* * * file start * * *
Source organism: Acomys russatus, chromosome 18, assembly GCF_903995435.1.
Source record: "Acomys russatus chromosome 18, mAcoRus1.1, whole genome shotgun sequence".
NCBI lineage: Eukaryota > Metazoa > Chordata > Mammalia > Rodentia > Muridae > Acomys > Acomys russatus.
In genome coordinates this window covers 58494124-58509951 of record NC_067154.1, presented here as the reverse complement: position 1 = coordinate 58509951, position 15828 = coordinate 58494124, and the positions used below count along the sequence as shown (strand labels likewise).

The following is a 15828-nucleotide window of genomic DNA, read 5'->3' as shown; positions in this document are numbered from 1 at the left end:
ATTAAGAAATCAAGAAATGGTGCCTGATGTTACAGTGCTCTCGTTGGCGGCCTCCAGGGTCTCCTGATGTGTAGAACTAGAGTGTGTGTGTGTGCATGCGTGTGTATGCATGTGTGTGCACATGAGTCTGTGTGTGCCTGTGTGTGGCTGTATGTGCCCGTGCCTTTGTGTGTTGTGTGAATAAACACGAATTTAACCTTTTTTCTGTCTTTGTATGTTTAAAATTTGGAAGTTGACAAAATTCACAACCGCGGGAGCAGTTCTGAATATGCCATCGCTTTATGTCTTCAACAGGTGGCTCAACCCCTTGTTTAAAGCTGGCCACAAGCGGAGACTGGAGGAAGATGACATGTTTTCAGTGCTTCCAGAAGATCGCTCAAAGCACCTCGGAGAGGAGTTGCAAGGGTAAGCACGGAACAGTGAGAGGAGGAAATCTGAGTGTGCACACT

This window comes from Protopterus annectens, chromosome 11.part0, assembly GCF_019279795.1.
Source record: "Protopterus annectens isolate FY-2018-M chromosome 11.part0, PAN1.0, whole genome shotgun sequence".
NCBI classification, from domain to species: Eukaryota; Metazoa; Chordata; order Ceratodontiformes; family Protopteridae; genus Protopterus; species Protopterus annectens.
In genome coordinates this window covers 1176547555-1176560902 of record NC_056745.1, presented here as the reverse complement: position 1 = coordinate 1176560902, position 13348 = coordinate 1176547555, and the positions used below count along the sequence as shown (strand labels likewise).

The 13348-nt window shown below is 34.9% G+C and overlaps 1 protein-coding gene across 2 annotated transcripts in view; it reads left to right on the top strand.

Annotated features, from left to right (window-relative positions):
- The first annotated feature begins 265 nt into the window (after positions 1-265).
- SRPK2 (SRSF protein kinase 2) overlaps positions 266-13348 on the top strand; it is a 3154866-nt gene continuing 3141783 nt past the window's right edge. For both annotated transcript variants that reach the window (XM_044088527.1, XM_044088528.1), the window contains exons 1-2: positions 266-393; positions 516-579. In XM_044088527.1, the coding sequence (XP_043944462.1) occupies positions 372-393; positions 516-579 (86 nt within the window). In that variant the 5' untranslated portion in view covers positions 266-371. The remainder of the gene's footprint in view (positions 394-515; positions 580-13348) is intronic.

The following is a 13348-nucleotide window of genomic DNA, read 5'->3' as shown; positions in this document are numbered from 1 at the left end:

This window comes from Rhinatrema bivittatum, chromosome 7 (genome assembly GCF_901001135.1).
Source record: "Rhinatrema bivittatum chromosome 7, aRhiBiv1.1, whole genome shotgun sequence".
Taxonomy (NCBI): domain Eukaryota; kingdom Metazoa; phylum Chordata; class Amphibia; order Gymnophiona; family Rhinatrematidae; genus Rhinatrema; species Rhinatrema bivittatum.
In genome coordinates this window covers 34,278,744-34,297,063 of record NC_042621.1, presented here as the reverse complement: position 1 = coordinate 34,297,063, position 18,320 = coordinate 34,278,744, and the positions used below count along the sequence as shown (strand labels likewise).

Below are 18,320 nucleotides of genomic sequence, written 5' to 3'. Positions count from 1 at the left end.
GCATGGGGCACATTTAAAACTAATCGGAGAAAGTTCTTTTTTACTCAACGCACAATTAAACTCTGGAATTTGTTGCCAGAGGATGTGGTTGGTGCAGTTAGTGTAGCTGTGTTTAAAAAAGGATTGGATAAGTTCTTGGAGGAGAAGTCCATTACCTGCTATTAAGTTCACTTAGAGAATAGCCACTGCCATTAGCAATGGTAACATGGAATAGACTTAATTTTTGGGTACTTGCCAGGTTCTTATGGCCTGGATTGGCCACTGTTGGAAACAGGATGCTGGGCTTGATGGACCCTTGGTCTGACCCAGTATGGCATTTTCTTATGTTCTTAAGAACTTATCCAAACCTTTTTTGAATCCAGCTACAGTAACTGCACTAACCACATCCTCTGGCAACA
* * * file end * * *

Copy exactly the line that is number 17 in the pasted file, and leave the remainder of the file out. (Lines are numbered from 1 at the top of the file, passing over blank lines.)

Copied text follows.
Source record: "Rhinatrema bivittatum chromosome 7, aRhiBiv1.1, whole genome shotgun sequence".